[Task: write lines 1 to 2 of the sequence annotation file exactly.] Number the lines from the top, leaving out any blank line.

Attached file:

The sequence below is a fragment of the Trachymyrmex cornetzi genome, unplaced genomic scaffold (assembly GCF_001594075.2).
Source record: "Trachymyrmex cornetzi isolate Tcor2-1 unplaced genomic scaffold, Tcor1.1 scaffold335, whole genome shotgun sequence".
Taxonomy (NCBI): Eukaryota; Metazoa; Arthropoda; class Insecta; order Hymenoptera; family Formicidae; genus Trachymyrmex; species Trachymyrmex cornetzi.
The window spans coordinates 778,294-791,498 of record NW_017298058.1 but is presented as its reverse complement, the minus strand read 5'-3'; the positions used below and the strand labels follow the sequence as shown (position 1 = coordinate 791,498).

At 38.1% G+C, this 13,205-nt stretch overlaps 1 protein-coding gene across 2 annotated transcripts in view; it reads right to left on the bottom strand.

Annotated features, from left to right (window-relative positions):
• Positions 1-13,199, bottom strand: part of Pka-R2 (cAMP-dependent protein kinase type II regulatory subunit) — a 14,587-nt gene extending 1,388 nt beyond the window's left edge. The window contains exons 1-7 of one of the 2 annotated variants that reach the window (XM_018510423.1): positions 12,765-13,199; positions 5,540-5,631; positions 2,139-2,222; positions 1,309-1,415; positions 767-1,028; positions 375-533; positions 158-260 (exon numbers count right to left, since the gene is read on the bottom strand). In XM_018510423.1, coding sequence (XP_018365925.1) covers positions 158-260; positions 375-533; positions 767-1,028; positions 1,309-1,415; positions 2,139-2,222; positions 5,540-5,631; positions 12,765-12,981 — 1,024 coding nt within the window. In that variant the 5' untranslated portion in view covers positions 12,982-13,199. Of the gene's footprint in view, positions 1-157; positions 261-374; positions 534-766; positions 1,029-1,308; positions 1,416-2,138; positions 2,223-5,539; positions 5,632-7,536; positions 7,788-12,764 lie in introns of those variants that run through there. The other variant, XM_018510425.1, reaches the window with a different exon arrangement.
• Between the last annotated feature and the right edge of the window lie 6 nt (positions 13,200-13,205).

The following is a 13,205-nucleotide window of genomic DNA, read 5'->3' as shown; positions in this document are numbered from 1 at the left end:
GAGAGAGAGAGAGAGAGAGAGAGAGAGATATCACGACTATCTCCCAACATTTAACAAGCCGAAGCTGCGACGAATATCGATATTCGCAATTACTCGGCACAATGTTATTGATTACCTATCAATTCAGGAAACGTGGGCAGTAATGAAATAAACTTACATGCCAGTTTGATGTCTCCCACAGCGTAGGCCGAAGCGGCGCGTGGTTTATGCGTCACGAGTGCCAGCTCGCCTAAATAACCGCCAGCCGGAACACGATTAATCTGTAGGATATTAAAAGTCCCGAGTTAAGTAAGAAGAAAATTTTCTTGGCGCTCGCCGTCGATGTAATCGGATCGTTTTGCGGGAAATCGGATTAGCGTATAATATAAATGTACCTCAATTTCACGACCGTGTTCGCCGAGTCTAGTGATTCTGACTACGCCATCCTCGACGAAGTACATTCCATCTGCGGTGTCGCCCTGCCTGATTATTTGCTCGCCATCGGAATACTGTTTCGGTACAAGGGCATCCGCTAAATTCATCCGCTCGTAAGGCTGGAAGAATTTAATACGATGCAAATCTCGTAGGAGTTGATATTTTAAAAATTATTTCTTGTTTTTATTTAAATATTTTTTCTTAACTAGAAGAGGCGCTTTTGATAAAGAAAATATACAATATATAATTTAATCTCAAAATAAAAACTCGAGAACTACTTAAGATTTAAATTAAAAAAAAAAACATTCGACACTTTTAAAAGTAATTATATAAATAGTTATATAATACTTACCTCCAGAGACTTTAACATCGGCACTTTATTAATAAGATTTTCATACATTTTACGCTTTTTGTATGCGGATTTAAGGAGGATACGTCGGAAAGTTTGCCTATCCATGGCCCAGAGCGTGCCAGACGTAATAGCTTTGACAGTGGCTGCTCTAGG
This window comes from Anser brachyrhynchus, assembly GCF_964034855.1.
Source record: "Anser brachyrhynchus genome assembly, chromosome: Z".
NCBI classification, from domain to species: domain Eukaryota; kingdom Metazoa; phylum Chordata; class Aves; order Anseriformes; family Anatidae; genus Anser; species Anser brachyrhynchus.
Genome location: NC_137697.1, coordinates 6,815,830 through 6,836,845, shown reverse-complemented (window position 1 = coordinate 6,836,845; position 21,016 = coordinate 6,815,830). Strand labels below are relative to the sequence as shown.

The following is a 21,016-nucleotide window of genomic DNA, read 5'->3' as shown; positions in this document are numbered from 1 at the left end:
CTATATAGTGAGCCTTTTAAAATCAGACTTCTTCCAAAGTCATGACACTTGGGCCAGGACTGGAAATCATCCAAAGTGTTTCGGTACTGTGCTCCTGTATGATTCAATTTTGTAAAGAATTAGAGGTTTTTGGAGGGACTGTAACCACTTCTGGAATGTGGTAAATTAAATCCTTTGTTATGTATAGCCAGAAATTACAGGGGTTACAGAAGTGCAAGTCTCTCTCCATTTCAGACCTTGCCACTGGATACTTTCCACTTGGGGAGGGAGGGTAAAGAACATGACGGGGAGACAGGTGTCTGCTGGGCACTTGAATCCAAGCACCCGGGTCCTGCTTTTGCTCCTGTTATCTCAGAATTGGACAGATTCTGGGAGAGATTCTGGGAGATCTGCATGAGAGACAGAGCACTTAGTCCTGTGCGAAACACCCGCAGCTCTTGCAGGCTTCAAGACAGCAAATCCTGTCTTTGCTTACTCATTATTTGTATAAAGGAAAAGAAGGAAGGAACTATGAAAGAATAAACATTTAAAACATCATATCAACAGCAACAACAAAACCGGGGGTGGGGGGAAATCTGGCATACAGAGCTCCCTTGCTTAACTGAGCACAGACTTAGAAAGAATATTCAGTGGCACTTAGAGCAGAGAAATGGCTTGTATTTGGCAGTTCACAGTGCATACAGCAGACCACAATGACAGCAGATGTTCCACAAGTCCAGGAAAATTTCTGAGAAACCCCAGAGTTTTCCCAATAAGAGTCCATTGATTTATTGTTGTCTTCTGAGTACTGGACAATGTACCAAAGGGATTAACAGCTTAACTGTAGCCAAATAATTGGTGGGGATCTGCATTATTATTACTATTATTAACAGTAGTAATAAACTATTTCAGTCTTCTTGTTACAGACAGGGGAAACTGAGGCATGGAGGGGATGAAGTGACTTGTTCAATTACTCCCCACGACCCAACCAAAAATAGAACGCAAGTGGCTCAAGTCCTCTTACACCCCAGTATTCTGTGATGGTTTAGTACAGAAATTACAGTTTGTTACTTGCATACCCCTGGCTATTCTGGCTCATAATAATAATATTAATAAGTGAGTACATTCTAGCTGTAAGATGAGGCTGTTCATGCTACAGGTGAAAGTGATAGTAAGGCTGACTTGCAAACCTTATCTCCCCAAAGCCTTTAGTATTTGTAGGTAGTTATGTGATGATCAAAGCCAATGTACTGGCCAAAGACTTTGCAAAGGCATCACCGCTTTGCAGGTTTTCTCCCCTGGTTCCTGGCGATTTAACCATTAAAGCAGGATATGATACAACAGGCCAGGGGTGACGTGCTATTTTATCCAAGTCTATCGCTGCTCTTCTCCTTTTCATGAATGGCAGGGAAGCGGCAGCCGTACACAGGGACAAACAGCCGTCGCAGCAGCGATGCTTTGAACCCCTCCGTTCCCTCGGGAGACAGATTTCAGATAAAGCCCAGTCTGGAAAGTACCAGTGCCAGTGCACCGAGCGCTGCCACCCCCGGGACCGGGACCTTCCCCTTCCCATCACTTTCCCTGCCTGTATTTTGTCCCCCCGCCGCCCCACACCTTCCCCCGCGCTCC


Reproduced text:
The sequence below is a fragment of the Trachymyrmex cornetzi genome, unplaced genomic scaffold (assembly GCF_001594075.2).
Source record: "Trachymyrmex cornetzi isolate Tcor2-1 unplaced genomic scaffold, Tcor1.1 scaffold335, whole genome shotgun sequence".